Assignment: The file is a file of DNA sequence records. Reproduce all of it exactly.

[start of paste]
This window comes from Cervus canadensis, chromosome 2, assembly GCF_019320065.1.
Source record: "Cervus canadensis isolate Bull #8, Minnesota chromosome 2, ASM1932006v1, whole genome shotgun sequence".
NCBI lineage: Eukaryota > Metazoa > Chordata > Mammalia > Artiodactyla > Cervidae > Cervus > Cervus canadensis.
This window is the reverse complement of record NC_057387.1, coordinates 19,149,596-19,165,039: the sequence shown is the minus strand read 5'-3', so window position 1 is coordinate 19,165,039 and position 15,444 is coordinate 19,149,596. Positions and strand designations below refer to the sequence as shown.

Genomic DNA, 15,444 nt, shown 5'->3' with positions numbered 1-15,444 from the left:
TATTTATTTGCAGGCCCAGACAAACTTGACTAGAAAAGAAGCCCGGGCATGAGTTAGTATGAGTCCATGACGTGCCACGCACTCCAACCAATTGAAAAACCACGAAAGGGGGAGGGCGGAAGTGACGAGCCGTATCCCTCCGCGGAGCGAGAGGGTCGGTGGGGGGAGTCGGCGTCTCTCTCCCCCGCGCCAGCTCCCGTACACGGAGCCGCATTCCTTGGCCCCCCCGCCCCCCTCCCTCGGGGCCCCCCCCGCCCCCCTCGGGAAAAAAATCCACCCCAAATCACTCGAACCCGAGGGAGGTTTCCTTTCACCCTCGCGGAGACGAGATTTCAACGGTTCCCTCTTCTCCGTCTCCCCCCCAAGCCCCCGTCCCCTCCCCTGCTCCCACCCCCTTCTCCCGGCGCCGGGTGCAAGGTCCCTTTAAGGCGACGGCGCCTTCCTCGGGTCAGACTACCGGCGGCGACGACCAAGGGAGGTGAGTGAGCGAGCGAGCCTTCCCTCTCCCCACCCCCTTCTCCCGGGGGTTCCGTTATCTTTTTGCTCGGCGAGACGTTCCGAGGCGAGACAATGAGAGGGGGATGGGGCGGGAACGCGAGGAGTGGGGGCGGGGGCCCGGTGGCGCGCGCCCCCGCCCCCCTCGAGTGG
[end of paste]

This window comes from Cervus canadensis, chromosome 2, assembly GCF_019320065.1.
Source record: "Cervus canadensis isolate Bull #8, Minnesota chromosome 2, ASM1932006v1, whole genome shotgun sequence".
NCBI lineage: Eukaryota > Metazoa > Chordata > Mammalia > Artiodactyla > Cervidae > Cervus > Cervus canadensis.
This window is the reverse complement of record NC_057387.1, coordinates 19,149,596-19,165,039: the sequence shown is the minus strand read 5'-3', so window position 1 is coordinate 19,165,039 and position 15,444 is coordinate 19,149,596. Positions and strand designations below refer to the sequence as shown.

Genomic DNA, 15,444 nt, shown 5'->3' with positions numbered 1-15,444 from the left:
TATTTATTTGCAGGCCCAGACAAACTTGACTAGAAAAGAAGCCCGGGCATGAGTTAGTATGAGTCCATGACGTGCCACGCACTCCAACCAATTGAAAAACCACGAAAGGGGGAGGGCGGAAGTGACGAGCCGTATCCCTCCGCGGAGCGAGAGGGTCGGTGGGGGGAGTCGGCGTCTCTCTCCCCCGCGCCAGCTCCCGTACACGGAGCCGCATTCCTTGGCCCCCCCGCCCCCCTCCCTCGGGGCCCCCCCCGCCCCCCTCGGGAAAAAAATCCACCCCAAATCACTCGAACCCGAGGGAGGTTTCCTTTCACCCTCGCGGAGACGAGATTTCAACGGTTCCCTCTTCTCCGTCTCCCCCCCAAGCCCCCGTCCCCTCCCCTGCTCCCACCCCCTTCTCCCGGCGCCGGGTGCAAGGTCCCTTTAAGGCGACGGCGCCTTCCTCGGGTCAGACTACCGGCGGCGACGACCAAGGGAGGTGAGTGAGCGAGCGAGCCTTCCCTCTCCCCACCCCCTTCTCCCGGGGGTTCCGTTATCTTTTTGCTCGGCGAGACGTTCCGAGGCGAGACAATGAGAGGGGGATGGGGCGGGAACGCGAGGAGTGGGGGCGGGGGCCCGGTGGCGCGCGCCCCCGCCCCCCTCGAGTGG